GAO Finds Some Savings From Drug Discount Cards
January 4, 2002
Drug discount cards of the type proposed by President Bush for Medicare recipients cut costs for consumers by up to 36.8 percent, according to a report by the General Accounting Office. But according to Robert Pear of the New York Times, the average savings are "not significant."
The GAO collected 493 price quotations, showing charges for 17 drugs (12 brand-name products and 5 generic drugs) bought from 29 sources (5 discount card programs, 19 drugstores and 5 Internet pharmacies).
- For people using discount cards, the average price for 12 of the most widely used brand-name drugs was $62.94, which is 8.2 percent less than the average of $68.58 charged at retail pharmacies in Chicago, Seattle and Washington.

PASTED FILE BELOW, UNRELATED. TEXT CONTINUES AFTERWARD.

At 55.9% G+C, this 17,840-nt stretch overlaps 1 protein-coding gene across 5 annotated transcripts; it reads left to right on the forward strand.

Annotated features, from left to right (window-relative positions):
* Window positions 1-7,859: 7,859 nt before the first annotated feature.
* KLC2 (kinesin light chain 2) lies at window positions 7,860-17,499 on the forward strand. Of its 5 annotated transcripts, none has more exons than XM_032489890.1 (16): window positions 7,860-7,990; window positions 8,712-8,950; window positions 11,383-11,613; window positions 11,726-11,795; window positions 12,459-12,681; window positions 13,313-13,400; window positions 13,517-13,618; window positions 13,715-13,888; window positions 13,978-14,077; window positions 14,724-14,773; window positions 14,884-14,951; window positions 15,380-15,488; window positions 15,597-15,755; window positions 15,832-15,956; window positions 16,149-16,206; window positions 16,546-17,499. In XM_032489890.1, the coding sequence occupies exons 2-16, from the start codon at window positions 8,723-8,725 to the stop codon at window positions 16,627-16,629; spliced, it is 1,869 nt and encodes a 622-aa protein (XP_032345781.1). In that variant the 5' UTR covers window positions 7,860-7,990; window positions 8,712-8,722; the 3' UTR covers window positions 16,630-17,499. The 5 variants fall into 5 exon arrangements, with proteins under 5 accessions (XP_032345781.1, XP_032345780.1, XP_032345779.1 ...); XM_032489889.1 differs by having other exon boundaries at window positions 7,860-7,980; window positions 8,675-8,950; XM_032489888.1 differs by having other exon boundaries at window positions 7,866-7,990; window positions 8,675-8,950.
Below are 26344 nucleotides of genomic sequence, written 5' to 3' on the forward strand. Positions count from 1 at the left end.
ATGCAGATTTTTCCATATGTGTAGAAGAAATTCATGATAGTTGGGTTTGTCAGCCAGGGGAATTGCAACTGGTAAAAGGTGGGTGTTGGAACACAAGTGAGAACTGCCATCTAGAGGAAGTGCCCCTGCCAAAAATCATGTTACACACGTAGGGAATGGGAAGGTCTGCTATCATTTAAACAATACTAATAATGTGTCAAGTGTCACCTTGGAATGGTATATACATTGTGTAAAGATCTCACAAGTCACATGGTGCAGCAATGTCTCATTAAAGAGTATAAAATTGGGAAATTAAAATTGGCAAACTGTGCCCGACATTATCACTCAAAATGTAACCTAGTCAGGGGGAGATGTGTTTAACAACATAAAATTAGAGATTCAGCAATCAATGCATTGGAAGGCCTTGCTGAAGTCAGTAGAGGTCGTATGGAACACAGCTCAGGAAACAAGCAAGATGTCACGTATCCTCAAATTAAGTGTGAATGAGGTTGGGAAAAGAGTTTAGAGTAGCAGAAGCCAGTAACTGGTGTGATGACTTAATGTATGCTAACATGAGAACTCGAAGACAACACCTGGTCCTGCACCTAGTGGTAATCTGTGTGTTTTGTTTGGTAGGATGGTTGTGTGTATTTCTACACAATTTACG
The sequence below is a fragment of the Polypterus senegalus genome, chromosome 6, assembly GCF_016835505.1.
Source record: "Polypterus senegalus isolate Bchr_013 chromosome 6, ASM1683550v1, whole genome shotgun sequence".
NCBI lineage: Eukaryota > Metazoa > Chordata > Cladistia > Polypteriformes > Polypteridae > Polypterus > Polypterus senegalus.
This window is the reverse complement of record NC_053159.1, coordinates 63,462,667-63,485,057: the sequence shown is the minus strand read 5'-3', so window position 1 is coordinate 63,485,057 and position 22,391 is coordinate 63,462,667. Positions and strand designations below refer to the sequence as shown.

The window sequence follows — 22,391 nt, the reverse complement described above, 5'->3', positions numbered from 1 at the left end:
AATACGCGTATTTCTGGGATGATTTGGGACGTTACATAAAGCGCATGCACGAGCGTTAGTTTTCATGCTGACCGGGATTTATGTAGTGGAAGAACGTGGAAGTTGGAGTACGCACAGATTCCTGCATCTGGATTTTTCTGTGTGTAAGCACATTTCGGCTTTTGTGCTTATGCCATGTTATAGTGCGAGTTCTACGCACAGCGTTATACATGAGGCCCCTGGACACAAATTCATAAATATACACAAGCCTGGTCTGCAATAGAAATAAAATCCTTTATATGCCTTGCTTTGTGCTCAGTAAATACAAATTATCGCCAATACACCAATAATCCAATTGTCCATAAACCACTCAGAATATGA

- The discount cards produced more substantial savings, averaging 12.8 percent, at five drugstores in rural Georgia.
- People using the cards also got larger savings, in percentage terms, on generic drugs, reducing the average price for a generic drug by 36.8 percent, to $5.69, from the $9 charged to people without cards.
But because generic drugs are already cheaper than brand name ones, Pear says they would only save a few dollars on each prescription.
The GAO found that in at least one of stores they surveyed -- and sometimes more than one -- a person without a discount card could walk in off the street and buy one or more of the brand name drugs for slightly less than someone with a discount card could. And prices varied across the country and between rural and metropolitan areas.
Source: Robert Pear, "Drug Discount Cards Give the Elderly Small Savings," New York Times, January 4, 2002.
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